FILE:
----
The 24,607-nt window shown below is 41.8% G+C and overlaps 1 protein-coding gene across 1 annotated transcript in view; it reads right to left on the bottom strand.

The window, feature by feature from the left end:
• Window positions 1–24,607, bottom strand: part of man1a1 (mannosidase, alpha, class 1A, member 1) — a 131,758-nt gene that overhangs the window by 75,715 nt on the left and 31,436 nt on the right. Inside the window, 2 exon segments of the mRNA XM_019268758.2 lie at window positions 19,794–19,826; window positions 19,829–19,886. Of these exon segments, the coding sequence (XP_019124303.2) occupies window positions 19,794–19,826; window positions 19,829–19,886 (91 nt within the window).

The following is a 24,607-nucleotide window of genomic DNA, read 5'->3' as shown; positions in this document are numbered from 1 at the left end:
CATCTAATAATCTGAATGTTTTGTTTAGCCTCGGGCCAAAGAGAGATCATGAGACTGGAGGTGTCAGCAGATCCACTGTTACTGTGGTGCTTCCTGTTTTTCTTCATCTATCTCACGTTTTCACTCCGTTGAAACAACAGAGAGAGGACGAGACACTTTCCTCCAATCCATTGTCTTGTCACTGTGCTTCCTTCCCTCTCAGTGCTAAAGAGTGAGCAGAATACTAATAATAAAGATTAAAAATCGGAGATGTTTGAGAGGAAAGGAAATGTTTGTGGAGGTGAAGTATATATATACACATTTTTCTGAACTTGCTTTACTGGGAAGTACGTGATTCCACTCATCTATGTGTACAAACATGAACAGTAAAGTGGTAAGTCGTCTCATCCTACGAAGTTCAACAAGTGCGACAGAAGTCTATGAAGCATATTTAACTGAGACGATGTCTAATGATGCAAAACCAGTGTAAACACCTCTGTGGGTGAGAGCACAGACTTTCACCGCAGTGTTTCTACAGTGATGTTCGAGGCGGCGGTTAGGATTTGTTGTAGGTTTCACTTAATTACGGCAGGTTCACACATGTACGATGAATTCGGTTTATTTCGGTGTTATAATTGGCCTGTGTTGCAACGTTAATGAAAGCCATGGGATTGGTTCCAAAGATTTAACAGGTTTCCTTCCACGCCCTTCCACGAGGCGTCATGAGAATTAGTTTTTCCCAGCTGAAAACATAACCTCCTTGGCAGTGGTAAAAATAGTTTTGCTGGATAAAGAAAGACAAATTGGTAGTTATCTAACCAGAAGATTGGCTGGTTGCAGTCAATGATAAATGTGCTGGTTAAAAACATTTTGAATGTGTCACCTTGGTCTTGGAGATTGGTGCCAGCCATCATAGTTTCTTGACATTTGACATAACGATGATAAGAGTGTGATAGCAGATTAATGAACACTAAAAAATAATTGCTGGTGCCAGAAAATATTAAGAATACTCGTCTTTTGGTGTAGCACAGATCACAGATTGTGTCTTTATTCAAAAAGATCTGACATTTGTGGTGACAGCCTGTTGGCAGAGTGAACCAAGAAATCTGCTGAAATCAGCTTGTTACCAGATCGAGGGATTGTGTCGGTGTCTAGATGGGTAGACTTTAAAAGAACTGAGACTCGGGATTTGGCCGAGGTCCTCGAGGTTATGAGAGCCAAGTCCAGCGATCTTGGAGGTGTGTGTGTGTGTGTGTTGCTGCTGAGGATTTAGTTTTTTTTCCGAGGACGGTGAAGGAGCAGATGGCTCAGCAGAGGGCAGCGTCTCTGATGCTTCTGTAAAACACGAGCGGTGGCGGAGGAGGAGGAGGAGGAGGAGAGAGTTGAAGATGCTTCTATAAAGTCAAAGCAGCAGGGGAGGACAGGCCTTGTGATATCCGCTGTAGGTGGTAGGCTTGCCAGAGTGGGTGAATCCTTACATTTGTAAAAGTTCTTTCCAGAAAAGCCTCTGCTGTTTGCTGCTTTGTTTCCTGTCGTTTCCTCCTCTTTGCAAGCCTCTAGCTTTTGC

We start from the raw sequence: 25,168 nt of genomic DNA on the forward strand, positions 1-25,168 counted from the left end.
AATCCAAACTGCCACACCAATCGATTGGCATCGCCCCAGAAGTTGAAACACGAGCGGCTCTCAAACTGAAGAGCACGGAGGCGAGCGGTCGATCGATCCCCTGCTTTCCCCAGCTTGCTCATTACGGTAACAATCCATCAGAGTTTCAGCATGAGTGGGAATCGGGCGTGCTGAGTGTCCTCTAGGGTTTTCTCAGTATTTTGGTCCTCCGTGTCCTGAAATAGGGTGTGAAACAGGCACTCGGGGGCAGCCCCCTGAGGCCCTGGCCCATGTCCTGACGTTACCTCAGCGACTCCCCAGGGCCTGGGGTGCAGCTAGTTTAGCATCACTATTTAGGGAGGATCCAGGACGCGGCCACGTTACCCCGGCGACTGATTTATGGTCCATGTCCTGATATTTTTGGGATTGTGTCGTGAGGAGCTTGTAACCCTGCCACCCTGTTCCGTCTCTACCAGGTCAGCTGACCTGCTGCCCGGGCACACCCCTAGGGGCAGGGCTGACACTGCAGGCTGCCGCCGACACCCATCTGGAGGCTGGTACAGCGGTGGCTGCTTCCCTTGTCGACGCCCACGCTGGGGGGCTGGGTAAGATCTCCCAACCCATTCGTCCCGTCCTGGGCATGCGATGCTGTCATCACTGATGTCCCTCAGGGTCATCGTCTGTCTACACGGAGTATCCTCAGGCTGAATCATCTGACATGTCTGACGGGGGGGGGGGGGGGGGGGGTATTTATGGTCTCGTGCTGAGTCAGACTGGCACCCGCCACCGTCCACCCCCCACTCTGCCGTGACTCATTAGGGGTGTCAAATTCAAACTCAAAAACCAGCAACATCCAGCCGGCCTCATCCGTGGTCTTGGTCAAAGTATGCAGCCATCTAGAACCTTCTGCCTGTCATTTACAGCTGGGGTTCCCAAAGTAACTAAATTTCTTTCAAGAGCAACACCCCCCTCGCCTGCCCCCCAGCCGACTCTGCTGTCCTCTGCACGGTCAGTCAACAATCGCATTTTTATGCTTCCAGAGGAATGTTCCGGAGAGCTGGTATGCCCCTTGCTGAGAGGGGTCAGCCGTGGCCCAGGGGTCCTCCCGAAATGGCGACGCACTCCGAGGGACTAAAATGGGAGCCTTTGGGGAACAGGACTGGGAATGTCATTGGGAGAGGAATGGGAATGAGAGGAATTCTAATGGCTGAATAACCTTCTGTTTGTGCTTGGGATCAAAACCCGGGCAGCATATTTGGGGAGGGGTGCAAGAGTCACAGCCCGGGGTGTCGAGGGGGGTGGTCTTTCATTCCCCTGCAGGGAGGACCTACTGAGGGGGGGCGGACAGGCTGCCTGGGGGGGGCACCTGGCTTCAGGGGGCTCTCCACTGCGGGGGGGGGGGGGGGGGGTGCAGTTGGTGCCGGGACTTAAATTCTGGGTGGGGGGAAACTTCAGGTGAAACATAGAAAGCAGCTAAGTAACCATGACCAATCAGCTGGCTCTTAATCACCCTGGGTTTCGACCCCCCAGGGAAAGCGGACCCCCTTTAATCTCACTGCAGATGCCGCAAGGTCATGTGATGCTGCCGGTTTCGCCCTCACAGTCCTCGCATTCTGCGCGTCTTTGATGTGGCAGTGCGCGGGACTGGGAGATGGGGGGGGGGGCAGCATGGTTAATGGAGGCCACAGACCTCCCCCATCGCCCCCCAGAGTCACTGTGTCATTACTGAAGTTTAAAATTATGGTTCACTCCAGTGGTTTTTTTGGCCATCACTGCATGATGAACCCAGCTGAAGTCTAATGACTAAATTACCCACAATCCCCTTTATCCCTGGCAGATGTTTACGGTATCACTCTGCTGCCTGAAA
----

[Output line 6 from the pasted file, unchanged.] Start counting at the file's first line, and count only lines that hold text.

We start from the raw sequence: 25,168 nt of genomic DNA on the forward strand, positions 1-25,168 counted from the left end.